There are now several well-validated, commercially available instruments for performing single-cell sequencing, making it a more reliable and streamlined process for untangling genetic heterogeneity. Using these single-cell sequencing, researchers have identified the mutational signatures of B-cell cancer and many other cancers.5
Single-cell genomics and applications in cell and gene therapy biomanufacturing
ScWGS allow the untangling of different cancer cell lineages, including mutation co-occurrences and order of acquisition in multiple cancer types.1,6 It also enables the identification of rare cell subtypes that can play a big part in the efficacy of or resistance to specific cell and gene therapies (or therapies, in general).
For viral vector-based therapies that introduce a transgene or gene editing technology, scWGS can be used for understanding transduction efficiency, copy number variation, aneuploidy, on- and off-target editing, and zygosity for either ex vivo and in vivo engineered cells. Researchers use these assays in the discovery and development phase or to monitor critical quality attributes during manufacturing.
Single-cell transcriptomics is the high-throughput sequencing of comprehensive or targeted RNA populations in individual cells to identify distinguishing gene expression profiles within a bulk population of cells.
Single-cell RNA-seq (scRNA-seq) is the most widely used method for single-cell analysis. Many microdroplet and microwell-based platforms have emerged, each with differing abilities to answer a wide range of research questions depending on the throughput, cost, and ease of use required.1,7 As with single-cell genomics, single-cell whole transcriptome methods face quantitative challenges like amplification bias and RT efficiency issues.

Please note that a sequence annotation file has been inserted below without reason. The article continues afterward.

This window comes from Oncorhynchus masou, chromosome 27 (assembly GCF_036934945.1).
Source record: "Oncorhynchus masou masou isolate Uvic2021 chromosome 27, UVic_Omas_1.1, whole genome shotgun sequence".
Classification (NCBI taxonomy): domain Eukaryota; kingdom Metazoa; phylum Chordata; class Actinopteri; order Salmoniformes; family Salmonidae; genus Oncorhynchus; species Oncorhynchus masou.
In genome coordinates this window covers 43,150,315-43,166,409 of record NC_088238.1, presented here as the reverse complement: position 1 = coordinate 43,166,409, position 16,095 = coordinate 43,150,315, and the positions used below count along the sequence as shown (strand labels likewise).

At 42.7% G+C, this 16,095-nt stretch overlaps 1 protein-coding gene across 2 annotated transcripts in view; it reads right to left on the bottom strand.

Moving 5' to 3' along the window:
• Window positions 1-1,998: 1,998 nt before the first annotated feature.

Despite these challenges, single-cell RNA-seq has been used broadly to interrogate transcriptional responses of immune cells in the tumor microenvironments and to identify transcriptional responses to treatment resistance.2 Bioinformatics tools, like the Seurat or Cellenics, have also been developed and offer an end-to-end single-cell RNA-seq data analysis tool.8,9
Single-cell transcriptomic applications in cell and gene therapy biomanufacturing
ScRNA-seq can identify active or inactive genes and pathways associated with the onset and progression of certain diseases.1 This information can be used to determine relevant cell and gene therapy targets.
On the drug development side, scRNA-seq has been used to identify CAR-T cell populations associated with satisfactory and poor treatment outcomes.10 Also, scRNA-seq can be used as a lower-cost alternative to single nucleotide variants (SNVs) or splice variant analysis to examine treatment outcomes for gene editing technologies.1
Single-cell epigenomics is a technique for identifying the chemical changes in DNA or histones – called epigenetic modifications – in single cells that can impact gene expression without changing the underlying identity of the DNA sequence.
Researchers can use single-cell epigenomics to analyze individual cells' DNA methylation or chromatin modification status. Well-established bisulfite sequencing and chromatin immunoprecipitation are the foundation for these techniques, respectively.
One method, in particular, assay for transposase-accessible chromatin using sequencing (ATAC-seq), has been adopted by commercial single-cell platforms to provide single-cell ATAC-seq to a broad range of researchers.11 These can be combined with single-cell RNA-seq data to validate and deconvolute complex transcriptional networks.2
Single-cell epigenomics applications in cell and gene therapy biomanufacturing
Single-cell ATAC-seq (scATAC-seq) enables researchers to define chromatin accessibility in individual cells before and after cell or gene therapy treatment and further define specific cell subtypes most responsive to treatment.12 These datasets can be further interrogated to identify regulatory elements in tumor, immune, or stromal cells that play a role in disease pathology.